Posted by: Saving Water SA (Cape Town, South Africa) – partnered with Water Rhapsody conservation systems – 22 December 2010
Preliminary results from an expedition in the seas off Sabah, Malaysia have uncovered a huge diversity of marine life, says WWF. The three-week study also found that this part of the Coral Triangle might be the most biologically diverse area of our planet.
Yet lurking behind this superlative assessment of Semporna’s reefs, researchers also found telltale signs of coral degradation and increasing human pressure on the marine environment.
Eighteen scientists from Malaysia, the Netherlands and the United States spent three weeks examining Semporna’s famed coral reefs, which are located off the coast of the island of Borneo.
From 29 November to 18 December, the team documented the overall health of the global priority conservation area’s coral reefs and species, recording a surprising abundance of mushroom corals, reef fish, shrimp, gall crabs, ovulid snails, and algae.
The expedition documented 43 species of mushroom corals in Semporna, more than previously discovered in Indonesia Papua New Guinea.
“Mushroom corals can be used as a proxy for other coral richness. Where we find high richness of mushroom corals, we usually find extremely high richness of other corals,” says Dr Bert Hoeksema, Head of Department of Marine Zoology, NCB Naturalis.
Corals form the foundation of the tropical marine ecosystem. The reefs they build provide habitat for smaller animals and parts of the food chain, and also provide the foundation for the food chain through their symbiotic relationship with microscopic algae found in the coral’s cells.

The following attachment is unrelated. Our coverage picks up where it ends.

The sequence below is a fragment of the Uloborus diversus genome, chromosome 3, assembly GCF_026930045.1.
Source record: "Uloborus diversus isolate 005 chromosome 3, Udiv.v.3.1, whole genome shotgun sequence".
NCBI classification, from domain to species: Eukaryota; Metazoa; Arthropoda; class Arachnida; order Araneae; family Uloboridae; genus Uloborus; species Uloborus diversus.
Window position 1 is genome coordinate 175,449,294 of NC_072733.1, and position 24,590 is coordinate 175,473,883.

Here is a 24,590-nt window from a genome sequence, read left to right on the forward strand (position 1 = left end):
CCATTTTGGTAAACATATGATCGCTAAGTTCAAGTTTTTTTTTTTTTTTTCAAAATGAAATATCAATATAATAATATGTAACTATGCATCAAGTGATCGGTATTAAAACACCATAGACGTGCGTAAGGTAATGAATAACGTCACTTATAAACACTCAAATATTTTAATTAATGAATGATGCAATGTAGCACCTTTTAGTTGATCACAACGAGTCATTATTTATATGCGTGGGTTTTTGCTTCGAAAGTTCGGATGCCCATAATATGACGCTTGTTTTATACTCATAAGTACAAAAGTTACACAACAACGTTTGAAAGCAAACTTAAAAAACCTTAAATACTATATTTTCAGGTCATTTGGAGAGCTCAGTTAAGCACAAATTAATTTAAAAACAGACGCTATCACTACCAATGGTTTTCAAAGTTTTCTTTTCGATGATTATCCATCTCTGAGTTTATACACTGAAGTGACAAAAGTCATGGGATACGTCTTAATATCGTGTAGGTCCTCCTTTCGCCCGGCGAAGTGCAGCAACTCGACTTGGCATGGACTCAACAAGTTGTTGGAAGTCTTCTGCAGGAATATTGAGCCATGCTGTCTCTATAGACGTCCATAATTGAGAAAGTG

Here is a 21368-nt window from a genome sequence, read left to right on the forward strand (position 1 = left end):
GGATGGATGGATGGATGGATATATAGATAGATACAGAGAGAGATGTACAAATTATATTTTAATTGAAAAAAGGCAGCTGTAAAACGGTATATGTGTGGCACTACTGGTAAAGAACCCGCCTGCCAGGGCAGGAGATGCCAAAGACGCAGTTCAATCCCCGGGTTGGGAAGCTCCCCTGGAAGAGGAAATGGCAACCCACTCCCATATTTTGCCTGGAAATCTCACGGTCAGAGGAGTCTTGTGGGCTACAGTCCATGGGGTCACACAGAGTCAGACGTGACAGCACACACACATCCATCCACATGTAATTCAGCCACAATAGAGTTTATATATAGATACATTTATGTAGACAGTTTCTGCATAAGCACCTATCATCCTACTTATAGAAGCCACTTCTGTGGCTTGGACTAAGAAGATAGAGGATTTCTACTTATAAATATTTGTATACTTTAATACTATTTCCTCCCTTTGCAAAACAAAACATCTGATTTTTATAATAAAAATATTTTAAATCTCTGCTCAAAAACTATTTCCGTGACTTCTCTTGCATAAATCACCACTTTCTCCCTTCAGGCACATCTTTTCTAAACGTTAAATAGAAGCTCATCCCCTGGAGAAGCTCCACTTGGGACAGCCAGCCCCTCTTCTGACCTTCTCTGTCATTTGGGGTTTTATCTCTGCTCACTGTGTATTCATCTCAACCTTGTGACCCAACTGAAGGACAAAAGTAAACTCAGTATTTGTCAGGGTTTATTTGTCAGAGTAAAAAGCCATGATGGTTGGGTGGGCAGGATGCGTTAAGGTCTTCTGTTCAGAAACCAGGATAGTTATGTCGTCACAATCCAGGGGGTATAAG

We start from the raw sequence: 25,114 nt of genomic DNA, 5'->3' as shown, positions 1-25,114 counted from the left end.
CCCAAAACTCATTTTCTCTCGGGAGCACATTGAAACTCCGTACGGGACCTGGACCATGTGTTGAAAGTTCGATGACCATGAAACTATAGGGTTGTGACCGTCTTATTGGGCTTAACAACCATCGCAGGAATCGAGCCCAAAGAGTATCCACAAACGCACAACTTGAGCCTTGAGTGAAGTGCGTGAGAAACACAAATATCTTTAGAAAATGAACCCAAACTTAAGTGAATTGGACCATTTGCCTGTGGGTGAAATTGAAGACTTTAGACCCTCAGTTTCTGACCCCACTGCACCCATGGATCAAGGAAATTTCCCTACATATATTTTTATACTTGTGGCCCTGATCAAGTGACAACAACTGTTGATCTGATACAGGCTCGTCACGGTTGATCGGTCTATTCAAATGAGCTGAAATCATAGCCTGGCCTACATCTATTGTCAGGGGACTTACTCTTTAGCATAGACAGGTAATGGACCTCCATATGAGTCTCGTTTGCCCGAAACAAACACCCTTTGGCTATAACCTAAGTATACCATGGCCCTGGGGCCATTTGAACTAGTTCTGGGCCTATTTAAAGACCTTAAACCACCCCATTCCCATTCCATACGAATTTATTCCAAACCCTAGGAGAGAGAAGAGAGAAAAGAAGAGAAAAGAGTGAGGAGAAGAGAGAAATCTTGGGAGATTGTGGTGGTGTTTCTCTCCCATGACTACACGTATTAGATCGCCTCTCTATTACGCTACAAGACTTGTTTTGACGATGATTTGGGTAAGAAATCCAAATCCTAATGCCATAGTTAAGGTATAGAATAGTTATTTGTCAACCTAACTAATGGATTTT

Meanwhile, the research team also found 844 different kinds of fish in the Semporna area, making it one of the richest areas within the Coral Triangle in terms of species diversity.
“At some of the more diverse reefs, fish species counts rivalled the highest counts that the fish team found in the Philippines and were greater than what they have encountered in Indonesia,” said expedition member Dr Kent Carpenter from Old Dominion University.
Preliminary results also show that reef health varies considerably, with only 5 per cent of live coral cover in “excellent” condition. Further measurements showed 23 per cent with “good” cover, 36 per cent with “fair”, while the remaining 36 per cent of the area studied had “poor” live coral cover.
Signs of coral bleaching and coral disease were also observed at a number of different sites. Destructive human pressure on the underwater environment including dynamite fishing, discarded fishing gear, and a build up of solid waste deposits were other common findings.
According to WWF, the mixed message sent by high levels of coral reef diversity and relatively poor reef health means that much more needs to be done to protect Semporna’s rich marine environment.
Hundreds of thousands of people rely on the abundance of fish produced by the area’s coral reefs as their primary food source. Semporna’s coral reefs are also home to some of Malaysia’s top diving sites and help generate considerable tourist revenue.
The Semporna Marine Ecological Expedition has been made possible in part by funding from the Adessium Foundation.